Our next module for our summer research project under Prof Nandi is now complete.
We generated pseudo-data for two body decay processes and processed it in another independent code, which looked for resonance in the available set of data. This is a very common method for looking for particles in the humongous heap of data that the LHC produces, though we’re doing it at a much smaller scale, obviously (duh).
Going into the details, what we basically did was take pairs of Kaons, and , from the available data set (generated by a separate code running Monte-Carlo simulations that we wrote in the previous module), and then calculated their invariant masses. The ones that came from the same meson, would show a strong correlation, in terms of their invariant masses all adding up to the same value, i.e. around 1020 MeV (mass of the meson). The other pairs would only contribute to a random background. Hence plotting a historam of counts versus invariant mass for all possible Kaon pairs would give us a peak around 1020 MeV. This is what we call the resonance peak.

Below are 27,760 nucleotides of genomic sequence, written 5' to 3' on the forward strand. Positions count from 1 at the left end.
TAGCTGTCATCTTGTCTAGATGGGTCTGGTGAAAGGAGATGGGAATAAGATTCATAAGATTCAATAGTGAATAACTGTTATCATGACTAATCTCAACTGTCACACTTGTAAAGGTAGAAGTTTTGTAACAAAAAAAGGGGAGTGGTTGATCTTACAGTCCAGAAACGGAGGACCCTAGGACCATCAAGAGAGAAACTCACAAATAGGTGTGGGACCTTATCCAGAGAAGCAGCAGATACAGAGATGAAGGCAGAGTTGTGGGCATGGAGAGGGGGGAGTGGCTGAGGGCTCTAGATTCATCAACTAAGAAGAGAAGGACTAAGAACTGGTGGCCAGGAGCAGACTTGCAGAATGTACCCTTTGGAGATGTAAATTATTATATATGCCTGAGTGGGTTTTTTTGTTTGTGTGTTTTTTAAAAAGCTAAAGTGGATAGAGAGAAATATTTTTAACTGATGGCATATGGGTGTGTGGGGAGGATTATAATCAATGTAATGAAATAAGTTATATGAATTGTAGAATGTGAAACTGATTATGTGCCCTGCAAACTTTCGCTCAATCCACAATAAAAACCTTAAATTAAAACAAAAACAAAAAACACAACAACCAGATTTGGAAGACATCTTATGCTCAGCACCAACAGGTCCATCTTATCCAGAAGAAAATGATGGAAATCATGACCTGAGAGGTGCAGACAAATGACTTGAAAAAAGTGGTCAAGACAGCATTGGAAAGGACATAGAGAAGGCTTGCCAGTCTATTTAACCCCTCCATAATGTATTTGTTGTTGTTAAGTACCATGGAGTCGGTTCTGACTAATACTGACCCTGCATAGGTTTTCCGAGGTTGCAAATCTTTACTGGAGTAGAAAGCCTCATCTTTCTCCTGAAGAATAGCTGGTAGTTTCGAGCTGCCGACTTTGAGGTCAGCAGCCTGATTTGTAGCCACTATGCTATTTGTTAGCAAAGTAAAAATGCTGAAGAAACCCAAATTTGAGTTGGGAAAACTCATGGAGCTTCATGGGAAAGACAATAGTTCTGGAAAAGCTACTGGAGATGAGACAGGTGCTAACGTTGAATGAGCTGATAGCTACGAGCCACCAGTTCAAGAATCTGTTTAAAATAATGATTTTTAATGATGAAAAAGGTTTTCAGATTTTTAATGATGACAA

This is the plot for invariant mass that we obtained: As always, you can check out our code in our Github repo, and leave comments.